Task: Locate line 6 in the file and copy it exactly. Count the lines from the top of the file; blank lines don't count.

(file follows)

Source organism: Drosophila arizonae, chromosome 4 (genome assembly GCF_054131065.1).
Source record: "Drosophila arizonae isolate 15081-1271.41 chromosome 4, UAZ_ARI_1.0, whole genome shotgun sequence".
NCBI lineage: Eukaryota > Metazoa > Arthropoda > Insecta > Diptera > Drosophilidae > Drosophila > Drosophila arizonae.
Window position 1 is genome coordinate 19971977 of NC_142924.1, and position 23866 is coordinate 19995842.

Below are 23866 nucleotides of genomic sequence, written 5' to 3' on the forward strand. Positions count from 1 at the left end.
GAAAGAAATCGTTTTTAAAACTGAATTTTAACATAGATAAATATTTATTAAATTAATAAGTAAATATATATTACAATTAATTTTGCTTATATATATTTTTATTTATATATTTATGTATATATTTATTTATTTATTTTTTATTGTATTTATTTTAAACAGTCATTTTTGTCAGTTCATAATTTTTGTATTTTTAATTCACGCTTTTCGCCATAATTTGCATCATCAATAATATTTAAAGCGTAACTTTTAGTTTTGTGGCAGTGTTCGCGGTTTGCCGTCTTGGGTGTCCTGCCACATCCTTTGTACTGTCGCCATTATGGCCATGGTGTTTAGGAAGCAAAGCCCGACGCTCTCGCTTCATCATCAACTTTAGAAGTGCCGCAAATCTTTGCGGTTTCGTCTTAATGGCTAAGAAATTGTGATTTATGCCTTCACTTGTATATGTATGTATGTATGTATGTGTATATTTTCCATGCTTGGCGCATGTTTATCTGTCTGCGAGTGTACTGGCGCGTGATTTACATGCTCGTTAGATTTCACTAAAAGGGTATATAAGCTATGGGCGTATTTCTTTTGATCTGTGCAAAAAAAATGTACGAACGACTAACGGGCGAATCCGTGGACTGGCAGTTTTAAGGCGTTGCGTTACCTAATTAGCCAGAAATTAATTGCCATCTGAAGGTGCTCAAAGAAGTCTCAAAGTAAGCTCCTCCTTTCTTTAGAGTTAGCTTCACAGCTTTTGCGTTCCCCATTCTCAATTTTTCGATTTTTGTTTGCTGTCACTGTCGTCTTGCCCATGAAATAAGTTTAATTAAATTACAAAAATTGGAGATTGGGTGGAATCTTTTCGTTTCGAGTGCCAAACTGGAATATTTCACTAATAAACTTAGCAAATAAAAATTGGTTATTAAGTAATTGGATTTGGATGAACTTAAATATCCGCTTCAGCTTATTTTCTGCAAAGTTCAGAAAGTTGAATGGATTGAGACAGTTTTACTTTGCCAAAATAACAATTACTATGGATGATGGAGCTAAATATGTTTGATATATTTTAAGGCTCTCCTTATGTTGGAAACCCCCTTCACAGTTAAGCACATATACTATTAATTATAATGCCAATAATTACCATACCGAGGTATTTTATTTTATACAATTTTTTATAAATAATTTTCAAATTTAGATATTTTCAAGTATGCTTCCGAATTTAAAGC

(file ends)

GAAAGAAATCGTTTTTAAAACTGAATTTTAACATAGATAAATATTTATTAAATTAATAAGTAAATATATATTACAATTAATTTTGCTTATATATATTTTTATTTATATATTTATGTATATATTTATTTATTTATTTTTTATTGTATTTATTTTAAACAGTCATTTTTGTCAGTTCATAATTTTTGTATTTTTAATTCACGCTTTTCGCCATAATTTGCATCATCAATAATATTTAAAGCGTAACTTTTAGTTTTGTGGCAGTGTTCGCGGTTTGCCGTCTTGGGTGTCCTGCCACATCCTTTGTACTGTCGCCATTATGGCCATGGTGTTTAGGAAGCAAAGCCCGACGCTCTCGCTTCATCATCAACTTTAGAAGTGCCGCAAATCTTTGCGGTTTCGTCTTAATGGCTAAGAAATTGTGATTTATGCCTTCACTTGTATATGTATGTATGTATGTATGTGTATATTTTCCATGCTTGGCGCATGTTTATCTGTCTGCGAGTGTACTGGCGCGTGATTTACATGCTCGTTAGATTTCACTAAAAGGGTATATAAGCTATGGGCGTATTTCTTTTGATCTGTGCAAAAAAAATGTACGAACGACTAACGGGCGAATCCGTGGACTGGCAGTTTTAAGGCGTTGCGTTACCTAATTAGCCAGAAATTAATTGCCATCTGAAGGTGCTCAAAGAAGTCTCAAAGTAAGCTCCTCCTTTCTTTAGAGTTAGCTTCACAGCTTTTGCGTTCCCCATTCTCAATTTTTCGATTTTTGTTTGCTGTCACTGTCGTCTTGCCCATGAAATAAGTTTAATTAAATTACAAAAATTGGAGATTGGGTGGAATCTTTTCGTTTCGAGTGCCAAACTGGAATATTTCACTAATAAACTTAGCAAATAAAAATTGGTTATTAAGTAATTGGATTTGGATGAACTTAAATATCCGCTTCAGCTTATTTTCTGCAAAGTTCAGAAAGTTGAATGGATTGAGACAGTTTTACTTTGCCAAAATAACAATTACTATGGATGATGGAGCTAAATATGTTTGATATATTTTAAGGCTCTCCTTATGTTGGAAACCCCCTTCACAGTTAAGCACATATACTATTAATTATAATGCCAATAATTACCATACCGAGGTATTTTATTTTATACAATTTTTTATAAATAATTTTCAAATTTAGATATTTTCAAGTATGCTTCCGAATTTAAAGC